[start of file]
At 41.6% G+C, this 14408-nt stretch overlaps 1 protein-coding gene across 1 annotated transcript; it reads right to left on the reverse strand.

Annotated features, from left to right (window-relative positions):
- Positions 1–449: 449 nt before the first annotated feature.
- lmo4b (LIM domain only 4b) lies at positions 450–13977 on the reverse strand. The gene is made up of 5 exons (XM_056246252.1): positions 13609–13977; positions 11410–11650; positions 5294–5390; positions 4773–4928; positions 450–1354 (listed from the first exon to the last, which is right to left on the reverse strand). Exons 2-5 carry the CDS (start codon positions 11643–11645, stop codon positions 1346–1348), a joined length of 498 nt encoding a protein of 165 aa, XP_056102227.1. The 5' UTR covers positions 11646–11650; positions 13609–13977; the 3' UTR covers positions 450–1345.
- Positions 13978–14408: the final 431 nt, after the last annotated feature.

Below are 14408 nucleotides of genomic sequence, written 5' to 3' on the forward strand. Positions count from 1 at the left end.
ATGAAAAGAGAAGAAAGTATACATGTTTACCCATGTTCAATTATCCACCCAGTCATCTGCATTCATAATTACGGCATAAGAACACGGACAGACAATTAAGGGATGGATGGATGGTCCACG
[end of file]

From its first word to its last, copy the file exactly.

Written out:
At 41.6% G+C, this 14408-nt stretch overlaps 1 protein-coding gene across 1 annotated transcript; it reads right to left on the reverse strand.

Annotated features, from left to right (window-relative positions):
- Positions 1–449: 449 nt before the first annotated feature.
- lmo4b (LIM domain only 4b) lies at positions 450–13977 on the reverse strand. The gene is made up of 5 exons (XM_056246252.1): positions 13609–13977; positions 11410–11650; positions 5294–5390; positions 4773–4928; positions 450–1354 (listed from the first exon to the last, which is right to left on the reverse strand). Exons 2-5 carry the CDS (start codon positions 11643–11645, stop codon positions 1346–1348), a joined length of 498 nt encoding a protein of 165 aa, XP_056102227.1. The 5' UTR covers positions 11646–11650; positions 13609–13977; the 3' UTR covers positions 450–1345.
- Positions 13978–14408: the final 431 nt, after the last annotated feature.

Below are 14408 nucleotides of genomic sequence, written 5' to 3' on the forward strand. Positions count from 1 at the left end.
ATGAAAAGAGAAGAAAGTATACATGTTTACCCATGTTCAATTATCCACCCAGTCATCTGCATTCATAATTACGGCATAAGAACACGGACAGACAATTAAGGGATGGATGGATGGTCCACG